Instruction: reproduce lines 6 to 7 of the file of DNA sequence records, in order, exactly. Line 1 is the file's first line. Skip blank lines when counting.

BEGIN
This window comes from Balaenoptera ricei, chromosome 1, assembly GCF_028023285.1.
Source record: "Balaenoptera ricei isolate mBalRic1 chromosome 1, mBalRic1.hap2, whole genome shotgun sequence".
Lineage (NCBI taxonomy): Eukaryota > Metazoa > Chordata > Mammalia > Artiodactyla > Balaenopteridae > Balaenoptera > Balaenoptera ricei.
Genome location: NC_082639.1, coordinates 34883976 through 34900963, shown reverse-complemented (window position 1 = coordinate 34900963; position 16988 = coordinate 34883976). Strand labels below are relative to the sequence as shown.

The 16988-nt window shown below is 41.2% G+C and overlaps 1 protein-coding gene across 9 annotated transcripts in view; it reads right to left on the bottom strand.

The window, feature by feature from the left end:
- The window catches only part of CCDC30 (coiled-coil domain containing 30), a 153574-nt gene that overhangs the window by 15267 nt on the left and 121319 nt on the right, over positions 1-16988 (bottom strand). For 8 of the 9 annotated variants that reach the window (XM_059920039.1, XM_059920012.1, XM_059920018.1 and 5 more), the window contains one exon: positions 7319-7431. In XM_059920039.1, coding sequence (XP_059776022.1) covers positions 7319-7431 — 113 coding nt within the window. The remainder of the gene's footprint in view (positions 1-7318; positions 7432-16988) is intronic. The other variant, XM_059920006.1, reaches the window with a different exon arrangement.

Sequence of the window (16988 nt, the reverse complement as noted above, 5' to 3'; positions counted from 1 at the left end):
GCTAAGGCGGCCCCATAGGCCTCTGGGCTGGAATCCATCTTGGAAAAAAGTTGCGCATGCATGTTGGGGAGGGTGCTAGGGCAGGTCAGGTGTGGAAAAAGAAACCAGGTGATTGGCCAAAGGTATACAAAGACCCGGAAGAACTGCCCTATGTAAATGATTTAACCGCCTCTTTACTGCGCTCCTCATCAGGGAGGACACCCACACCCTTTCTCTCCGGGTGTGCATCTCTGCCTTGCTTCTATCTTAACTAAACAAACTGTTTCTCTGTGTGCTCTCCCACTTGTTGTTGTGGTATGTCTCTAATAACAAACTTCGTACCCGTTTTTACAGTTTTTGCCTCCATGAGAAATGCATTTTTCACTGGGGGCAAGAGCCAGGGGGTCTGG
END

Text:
The window, feature by feature from the left end:
- The window catches only part of CCDC30 (coiled-coil domain containing 30), a 153574-nt gene that overhangs the window by 15267 nt on the left and 121319 nt on the right, over positions 1-16988 (bottom strand). For 8 of the 9 annotated variants that reach the window (XM_059920039.1, XM_059920012.1, XM_059920018.1 and 5 more), the window contains one exon: positions 7319-7431. In XM_059920039.1, coding sequence (XP_059776022.1) covers positions 7319-7431 — 113 coding nt within the window. The remainder of the gene's footprint in view (positions 1-7318; positions 7432-16988) is intronic. The other variant, XM_059920006.1, reaches the window with a different exon arrangement.